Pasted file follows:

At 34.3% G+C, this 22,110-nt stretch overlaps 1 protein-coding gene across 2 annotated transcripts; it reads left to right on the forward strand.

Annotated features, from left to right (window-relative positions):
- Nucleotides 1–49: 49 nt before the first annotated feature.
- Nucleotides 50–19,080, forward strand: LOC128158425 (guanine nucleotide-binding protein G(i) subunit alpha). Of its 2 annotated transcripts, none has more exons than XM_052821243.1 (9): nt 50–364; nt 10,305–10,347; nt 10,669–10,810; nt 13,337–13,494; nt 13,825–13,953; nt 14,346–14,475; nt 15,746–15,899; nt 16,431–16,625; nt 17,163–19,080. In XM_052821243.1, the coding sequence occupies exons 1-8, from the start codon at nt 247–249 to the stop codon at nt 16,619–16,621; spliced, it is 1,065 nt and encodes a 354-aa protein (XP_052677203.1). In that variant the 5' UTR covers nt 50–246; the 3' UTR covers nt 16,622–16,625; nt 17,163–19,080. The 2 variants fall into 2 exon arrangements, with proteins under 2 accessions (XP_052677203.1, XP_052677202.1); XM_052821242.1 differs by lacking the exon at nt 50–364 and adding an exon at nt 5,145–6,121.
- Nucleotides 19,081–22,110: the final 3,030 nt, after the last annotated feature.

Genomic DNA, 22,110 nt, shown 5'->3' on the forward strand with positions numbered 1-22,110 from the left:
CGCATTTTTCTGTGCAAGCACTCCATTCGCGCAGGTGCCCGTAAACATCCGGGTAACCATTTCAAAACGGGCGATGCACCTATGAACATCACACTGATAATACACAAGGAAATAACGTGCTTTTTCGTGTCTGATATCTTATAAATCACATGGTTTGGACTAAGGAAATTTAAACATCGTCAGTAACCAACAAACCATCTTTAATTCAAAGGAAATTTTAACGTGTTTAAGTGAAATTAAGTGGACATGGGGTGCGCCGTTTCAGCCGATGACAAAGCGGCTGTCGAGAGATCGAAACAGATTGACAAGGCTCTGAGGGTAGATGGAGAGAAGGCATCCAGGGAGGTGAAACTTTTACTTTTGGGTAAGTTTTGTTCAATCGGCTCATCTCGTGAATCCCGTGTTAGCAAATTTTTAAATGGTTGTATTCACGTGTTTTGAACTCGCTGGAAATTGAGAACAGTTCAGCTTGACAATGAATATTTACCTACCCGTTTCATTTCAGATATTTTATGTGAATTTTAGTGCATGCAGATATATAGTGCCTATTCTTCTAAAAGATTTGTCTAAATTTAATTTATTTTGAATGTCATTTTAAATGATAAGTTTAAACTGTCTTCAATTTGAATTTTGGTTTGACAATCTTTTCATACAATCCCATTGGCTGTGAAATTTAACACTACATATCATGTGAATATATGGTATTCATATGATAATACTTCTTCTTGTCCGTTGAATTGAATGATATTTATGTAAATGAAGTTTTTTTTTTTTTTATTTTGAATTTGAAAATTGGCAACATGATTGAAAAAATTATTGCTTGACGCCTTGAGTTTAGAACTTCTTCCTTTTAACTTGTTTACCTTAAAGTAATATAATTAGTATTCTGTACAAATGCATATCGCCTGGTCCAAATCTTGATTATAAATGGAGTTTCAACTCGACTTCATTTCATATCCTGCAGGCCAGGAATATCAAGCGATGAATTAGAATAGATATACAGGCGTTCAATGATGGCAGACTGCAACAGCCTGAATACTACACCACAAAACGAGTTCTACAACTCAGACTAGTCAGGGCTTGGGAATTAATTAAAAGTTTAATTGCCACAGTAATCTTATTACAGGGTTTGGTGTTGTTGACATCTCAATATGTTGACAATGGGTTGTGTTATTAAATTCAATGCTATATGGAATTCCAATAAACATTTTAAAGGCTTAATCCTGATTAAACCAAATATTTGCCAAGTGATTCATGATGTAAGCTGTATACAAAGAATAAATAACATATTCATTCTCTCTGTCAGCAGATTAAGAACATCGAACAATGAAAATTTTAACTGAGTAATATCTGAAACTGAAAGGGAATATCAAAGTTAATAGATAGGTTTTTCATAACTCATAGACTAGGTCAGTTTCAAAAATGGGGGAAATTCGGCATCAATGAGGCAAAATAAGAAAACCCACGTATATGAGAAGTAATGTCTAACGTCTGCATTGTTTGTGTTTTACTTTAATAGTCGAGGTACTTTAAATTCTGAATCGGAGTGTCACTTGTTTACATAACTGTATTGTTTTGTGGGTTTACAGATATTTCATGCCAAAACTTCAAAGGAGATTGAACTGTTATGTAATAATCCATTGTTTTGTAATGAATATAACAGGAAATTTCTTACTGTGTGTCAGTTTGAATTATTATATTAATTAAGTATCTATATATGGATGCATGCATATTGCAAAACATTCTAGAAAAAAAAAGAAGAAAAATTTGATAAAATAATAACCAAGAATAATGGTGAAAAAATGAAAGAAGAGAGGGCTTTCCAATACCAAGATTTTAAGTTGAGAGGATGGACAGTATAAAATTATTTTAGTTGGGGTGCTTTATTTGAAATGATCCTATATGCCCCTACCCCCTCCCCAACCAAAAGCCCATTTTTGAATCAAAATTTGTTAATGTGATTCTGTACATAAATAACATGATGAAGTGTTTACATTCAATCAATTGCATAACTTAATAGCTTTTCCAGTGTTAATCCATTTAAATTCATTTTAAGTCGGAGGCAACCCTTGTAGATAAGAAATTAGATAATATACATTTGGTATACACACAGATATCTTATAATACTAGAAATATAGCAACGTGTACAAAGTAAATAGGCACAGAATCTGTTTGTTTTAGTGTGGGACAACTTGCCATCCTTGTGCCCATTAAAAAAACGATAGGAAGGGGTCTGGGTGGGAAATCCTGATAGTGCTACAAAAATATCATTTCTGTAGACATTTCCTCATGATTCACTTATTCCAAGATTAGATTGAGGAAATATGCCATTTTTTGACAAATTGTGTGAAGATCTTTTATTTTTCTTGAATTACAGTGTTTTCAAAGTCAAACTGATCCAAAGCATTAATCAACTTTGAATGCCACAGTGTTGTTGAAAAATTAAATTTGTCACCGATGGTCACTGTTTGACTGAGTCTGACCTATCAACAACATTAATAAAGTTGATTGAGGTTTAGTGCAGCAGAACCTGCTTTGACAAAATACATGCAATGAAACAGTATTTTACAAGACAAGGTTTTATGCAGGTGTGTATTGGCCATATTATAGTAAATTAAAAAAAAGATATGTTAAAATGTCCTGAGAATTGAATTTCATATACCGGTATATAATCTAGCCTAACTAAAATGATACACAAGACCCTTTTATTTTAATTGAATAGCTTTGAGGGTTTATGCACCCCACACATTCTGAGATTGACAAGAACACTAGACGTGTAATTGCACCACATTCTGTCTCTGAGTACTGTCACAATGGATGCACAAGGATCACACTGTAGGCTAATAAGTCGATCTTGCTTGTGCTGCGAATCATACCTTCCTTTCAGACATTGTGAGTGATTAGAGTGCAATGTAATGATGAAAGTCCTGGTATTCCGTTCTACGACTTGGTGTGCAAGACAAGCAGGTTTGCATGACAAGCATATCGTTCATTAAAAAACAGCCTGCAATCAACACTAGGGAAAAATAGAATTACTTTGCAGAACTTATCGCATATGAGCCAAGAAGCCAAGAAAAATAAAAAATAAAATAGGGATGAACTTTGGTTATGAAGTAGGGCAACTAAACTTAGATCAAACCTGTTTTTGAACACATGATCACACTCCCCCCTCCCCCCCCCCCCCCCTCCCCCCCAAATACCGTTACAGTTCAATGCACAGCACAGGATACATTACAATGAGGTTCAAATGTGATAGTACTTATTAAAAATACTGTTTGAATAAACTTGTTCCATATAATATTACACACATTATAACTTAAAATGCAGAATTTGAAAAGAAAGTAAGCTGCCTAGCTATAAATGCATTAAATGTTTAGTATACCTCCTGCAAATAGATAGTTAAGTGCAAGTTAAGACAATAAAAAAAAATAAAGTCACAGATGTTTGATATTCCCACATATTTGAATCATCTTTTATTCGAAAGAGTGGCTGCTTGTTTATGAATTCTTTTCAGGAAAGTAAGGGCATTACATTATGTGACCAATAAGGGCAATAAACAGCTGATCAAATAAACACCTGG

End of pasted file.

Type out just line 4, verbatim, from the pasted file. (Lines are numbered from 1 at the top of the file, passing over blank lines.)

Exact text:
- Nucleotides 50–19,080, forward strand: LOC128158425 (guanine nucleotide-binding protein G(i) subunit alpha). Of its 2 annotated transcripts, none has more exons than XM_052821243.1 (9): nt 50–364; nt 10,305–10,347; nt 10,669–10,810; nt 13,337–13,494; nt 13,825–13,953; nt 14,346–14,475; nt 15,746–15,899; nt 16,431–16,625; nt 17,163–19,080. In XM_052821243.1, the coding sequence occupies exons 1-8, from the start codon at nt 247–249 to the stop codon at nt 16,619–16,621; spliced, it is 1,065 nt and encodes a 354-aa protein (XP_052677203.1). In that variant the 5' UTR covers nt 50–246; the 3' UTR covers nt 16,622–16,625; nt 17,163–19,080. The 2 variants fall into 2 exon arrangements, with proteins under 2 accessions (XP_052677203.1, XP_052677202.1); XM_052821242.1 differs by lacking the exon at nt 50–364 and adding an exon at nt 5,145–6,121.